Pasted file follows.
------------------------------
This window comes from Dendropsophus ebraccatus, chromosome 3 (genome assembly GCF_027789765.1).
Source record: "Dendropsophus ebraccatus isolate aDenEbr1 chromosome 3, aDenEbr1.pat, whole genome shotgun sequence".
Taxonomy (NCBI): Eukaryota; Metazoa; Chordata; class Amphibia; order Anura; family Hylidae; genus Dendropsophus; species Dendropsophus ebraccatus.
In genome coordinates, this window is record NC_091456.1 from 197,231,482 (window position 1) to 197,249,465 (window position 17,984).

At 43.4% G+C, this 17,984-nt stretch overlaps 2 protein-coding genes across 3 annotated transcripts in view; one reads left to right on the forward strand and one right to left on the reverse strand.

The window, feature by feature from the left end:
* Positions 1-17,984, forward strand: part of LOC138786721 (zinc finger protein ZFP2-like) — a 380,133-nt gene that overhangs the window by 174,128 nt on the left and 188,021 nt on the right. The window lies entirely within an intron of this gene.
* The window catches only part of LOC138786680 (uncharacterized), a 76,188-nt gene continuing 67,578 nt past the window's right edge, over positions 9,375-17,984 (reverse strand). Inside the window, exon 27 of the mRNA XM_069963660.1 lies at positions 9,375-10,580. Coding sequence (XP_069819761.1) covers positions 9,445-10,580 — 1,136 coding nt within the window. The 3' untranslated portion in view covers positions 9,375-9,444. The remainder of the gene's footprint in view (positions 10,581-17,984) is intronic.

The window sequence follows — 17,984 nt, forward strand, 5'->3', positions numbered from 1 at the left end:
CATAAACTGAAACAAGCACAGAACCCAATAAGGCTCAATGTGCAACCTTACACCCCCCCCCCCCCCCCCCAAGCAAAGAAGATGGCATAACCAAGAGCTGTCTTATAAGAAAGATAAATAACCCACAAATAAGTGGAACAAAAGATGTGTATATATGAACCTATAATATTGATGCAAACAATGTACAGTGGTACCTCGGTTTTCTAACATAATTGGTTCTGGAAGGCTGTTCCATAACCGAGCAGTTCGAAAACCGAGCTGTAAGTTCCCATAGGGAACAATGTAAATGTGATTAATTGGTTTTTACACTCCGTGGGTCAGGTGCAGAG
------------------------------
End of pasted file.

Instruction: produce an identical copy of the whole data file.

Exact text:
This window comes from Dendropsophus ebraccatus, chromosome 3 (genome assembly GCF_027789765.1).
Source record: "Dendropsophus ebraccatus isolate aDenEbr1 chromosome 3, aDenEbr1.pat, whole genome shotgun sequence".
Taxonomy (NCBI): Eukaryota; Metazoa; Chordata; class Amphibia; order Anura; family Hylidae; genus Dendropsophus; species Dendropsophus ebraccatus.
In genome coordinates, this window is record NC_091456.1 from 197,231,482 (window position 1) to 197,249,465 (window position 17,984).

At 43.4% G+C, this 17,984-nt stretch overlaps 2 protein-coding genes across 3 annotated transcripts in view; one reads left to right on the forward strand and one right to left on the reverse strand.

The window, feature by feature from the left end:
* Positions 1-17,984, forward strand: part of LOC138786721 (zinc finger protein ZFP2-like) — a 380,133-nt gene that overhangs the window by 174,128 nt on the left and 188,021 nt on the right. The window lies entirely within an intron of this gene.
* The window catches only part of LOC138786680 (uncharacterized), a 76,188-nt gene continuing 67,578 nt past the window's right edge, over positions 9,375-17,984 (reverse strand). Inside the window, exon 27 of the mRNA XM_069963660.1 lies at positions 9,375-10,580. Coding sequence (XP_069819761.1) covers positions 9,445-10,580 — 1,136 coding nt within the window. The 3' untranslated portion in view covers positions 9,375-9,444. The remainder of the gene's footprint in view (positions 10,581-17,984) is intronic.

The window sequence follows — 17,984 nt, forward strand, 5'->3', positions numbered from 1 at the left end:
CATAAACTGAAACAAGCACAGAACCCAATAAGGCTCAATGTGCAACCTTACACCCCCCCCCCCCCCCCCCAAGCAAAGAAGATGGCATAACCAAGAGCTGTCTTATAAGAAAGATAAATAACCCACAAATAAGTGGAACAAAAGATGTGTATATATGAACCTATAATATTGATGCAAACAATGTACAGTGGTACCTCGGTTTTCTAACATAATTGGTTCTGGAAGGCTGTTCCATAACCGAGCAGTTCGAAAACCGAGCTGTAAGTTCCCATAGGGAACAATGTAAATGTGATTAATTGGTTTTTACACTCCGTGGGTCAGGTGCAGAG